Chose a lifeguarded beach and when you arrive visit the lifeguard hut and ask for a safety wristband. There is a space for you to write your telephone number on and teach your children to go to the lifeguard hut if they get lost. The lifeguards will look after them and give you a call if they are lost.
As well as tides there are several waves that you need to be aware of for your safety when sea swimming, they include:
Found on flat or a slightly sloped beach, the wave tumbles down the front of the wave and is good for swimmers.
These occur on steep beaches and suddenly break with power, enough to knock you off your feet. We’d avoid swimming here.
Found on steep and rocky beaches, they may not break but instead will have a strong backwash and undertow which will carry you off out and under the sea. Avoid swimming here.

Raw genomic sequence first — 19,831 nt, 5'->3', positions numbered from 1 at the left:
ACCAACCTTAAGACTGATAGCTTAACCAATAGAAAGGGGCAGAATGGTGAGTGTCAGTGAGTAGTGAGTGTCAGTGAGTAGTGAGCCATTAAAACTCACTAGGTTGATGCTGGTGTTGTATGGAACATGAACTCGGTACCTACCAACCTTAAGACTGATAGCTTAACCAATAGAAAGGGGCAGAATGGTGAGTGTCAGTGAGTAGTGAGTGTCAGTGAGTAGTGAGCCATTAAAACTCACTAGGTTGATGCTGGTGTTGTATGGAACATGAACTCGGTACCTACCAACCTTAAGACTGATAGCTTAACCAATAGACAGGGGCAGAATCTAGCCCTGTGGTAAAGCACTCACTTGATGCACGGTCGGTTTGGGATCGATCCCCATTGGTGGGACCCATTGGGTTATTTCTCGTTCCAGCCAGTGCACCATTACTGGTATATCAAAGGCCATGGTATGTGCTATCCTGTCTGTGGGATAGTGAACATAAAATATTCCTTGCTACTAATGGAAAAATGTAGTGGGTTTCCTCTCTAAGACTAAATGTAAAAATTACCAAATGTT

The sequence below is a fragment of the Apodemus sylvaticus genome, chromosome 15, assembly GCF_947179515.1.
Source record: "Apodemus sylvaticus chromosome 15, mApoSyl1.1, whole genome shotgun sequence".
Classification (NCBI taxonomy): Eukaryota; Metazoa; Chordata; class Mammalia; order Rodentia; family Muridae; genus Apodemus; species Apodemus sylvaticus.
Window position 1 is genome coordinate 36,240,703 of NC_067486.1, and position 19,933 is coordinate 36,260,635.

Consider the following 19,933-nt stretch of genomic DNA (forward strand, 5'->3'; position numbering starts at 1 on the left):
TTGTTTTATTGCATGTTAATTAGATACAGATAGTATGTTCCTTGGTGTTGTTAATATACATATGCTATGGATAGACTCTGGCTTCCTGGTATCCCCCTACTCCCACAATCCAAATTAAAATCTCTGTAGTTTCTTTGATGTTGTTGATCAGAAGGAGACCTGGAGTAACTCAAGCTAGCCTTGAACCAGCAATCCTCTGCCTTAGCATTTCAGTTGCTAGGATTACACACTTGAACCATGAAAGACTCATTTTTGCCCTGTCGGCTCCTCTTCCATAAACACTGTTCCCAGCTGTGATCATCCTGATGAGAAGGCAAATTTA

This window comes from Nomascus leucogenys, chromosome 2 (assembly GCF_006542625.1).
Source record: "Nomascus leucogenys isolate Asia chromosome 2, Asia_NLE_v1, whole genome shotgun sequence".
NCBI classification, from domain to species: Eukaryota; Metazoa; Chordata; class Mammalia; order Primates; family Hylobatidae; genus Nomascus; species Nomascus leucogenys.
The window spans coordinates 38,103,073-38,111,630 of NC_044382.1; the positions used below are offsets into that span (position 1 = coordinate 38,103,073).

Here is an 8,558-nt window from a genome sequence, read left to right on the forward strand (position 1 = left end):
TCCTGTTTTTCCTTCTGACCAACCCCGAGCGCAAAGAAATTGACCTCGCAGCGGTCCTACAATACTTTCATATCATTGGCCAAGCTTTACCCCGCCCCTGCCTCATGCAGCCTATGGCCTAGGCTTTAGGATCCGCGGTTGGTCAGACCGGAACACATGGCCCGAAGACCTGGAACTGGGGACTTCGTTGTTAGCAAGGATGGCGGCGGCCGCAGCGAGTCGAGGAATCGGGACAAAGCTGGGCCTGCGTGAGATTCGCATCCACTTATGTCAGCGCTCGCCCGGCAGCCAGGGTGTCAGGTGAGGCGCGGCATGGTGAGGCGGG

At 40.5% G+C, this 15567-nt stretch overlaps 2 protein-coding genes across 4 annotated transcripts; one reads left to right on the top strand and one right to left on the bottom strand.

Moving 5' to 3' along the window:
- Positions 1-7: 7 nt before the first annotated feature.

Finally, we’re on to rip currents. These occur when there is a buildup of water from tides and waves, they can take you out to sea scarily fast. To identify a rip current look out for the following:
- Debris on water surface, floating away from the beach.
- Sea debris, seaweed and sand churning.
- Lack of waves, they may break either side of the rip current or you may not see any at all.
If you get stuck in a rip current it is important to remain calm, don’t fight the current and swim along the shoreline until out of the current. Once you have escaped the rip current you will be able to swim directly back to shore.
We hope you’ve found our blog informative to keep you safe when swimming. If you liked this one why not check out some of our others including Staying Safe this Summer: 2021! and Luggage Locks – The Guide to Luggage Security.